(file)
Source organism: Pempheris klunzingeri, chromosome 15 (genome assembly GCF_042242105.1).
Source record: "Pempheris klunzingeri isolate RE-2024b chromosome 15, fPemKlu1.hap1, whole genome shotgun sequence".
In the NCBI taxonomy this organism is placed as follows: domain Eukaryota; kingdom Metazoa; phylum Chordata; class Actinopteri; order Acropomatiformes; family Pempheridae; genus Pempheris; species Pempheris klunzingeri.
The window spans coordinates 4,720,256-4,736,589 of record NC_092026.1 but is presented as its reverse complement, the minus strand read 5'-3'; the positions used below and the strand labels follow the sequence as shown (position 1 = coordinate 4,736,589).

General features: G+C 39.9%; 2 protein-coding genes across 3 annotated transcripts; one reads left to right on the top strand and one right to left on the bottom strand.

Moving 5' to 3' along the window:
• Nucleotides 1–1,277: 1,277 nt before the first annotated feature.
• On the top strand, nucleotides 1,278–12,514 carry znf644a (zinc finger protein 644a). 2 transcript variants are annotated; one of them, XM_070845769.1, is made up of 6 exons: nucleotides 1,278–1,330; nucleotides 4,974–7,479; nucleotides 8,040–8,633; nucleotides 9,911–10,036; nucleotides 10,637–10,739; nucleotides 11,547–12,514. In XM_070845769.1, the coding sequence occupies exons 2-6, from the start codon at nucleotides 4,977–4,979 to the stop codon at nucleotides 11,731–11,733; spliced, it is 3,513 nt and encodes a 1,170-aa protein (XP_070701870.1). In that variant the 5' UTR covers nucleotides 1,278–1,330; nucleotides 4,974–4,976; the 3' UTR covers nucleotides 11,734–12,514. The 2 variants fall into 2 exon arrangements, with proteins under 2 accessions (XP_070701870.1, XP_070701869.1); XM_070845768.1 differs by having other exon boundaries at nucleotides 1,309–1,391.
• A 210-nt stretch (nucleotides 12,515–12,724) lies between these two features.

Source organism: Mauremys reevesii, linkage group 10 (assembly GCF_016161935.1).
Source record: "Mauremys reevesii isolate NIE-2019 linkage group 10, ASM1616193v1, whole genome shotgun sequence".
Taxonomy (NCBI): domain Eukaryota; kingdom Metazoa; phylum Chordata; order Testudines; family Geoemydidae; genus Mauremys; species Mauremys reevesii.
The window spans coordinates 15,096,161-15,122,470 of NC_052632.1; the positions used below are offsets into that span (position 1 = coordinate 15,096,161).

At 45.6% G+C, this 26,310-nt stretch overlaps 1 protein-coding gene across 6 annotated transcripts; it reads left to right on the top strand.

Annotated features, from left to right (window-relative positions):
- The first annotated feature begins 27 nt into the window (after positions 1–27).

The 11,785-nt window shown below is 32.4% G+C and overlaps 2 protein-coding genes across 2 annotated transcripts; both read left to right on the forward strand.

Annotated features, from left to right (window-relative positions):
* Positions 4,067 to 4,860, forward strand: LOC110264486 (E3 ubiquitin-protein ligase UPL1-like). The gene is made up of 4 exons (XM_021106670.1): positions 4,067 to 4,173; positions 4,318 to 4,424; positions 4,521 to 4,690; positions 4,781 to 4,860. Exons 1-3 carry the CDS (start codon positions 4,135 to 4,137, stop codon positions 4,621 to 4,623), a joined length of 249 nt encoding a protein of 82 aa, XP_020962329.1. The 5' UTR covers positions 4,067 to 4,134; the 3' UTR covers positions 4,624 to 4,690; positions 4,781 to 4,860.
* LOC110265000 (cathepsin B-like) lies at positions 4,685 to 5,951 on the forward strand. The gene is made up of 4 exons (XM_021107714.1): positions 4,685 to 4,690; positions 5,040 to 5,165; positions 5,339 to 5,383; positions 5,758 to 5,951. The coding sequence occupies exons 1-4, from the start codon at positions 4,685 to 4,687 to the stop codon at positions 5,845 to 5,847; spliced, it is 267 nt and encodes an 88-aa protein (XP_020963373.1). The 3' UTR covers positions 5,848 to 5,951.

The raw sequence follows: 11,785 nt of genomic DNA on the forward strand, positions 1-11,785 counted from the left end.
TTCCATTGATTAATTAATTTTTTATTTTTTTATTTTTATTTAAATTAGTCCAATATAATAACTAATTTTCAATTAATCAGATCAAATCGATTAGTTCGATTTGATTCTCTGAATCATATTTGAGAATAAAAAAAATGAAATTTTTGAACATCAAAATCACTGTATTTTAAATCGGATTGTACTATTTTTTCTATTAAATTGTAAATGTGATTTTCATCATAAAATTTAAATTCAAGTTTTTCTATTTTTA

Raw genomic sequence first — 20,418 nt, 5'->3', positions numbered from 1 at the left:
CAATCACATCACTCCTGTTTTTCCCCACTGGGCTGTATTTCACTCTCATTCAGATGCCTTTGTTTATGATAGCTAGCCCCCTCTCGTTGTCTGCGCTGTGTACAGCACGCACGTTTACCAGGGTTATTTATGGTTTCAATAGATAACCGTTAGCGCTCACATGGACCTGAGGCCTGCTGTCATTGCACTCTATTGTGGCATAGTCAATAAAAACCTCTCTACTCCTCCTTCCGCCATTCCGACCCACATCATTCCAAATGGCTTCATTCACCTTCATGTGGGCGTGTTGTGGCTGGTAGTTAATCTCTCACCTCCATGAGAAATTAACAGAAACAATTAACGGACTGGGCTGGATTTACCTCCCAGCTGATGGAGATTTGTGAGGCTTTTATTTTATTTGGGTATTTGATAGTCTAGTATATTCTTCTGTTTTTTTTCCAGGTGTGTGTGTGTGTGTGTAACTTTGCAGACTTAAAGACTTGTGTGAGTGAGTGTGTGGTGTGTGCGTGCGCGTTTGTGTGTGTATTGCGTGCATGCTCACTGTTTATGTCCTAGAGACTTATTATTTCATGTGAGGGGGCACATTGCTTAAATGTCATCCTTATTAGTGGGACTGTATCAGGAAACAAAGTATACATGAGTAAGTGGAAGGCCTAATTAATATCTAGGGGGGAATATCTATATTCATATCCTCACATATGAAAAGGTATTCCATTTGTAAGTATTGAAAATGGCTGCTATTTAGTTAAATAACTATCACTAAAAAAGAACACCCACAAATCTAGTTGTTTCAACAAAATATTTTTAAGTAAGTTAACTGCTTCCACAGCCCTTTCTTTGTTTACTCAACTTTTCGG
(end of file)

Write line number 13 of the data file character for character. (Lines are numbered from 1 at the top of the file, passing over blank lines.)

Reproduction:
The window spans coordinates 15,096,161-15,122,470 of NC_052632.1; the positions used below are offsets into that span (position 1 = coordinate 15,096,161).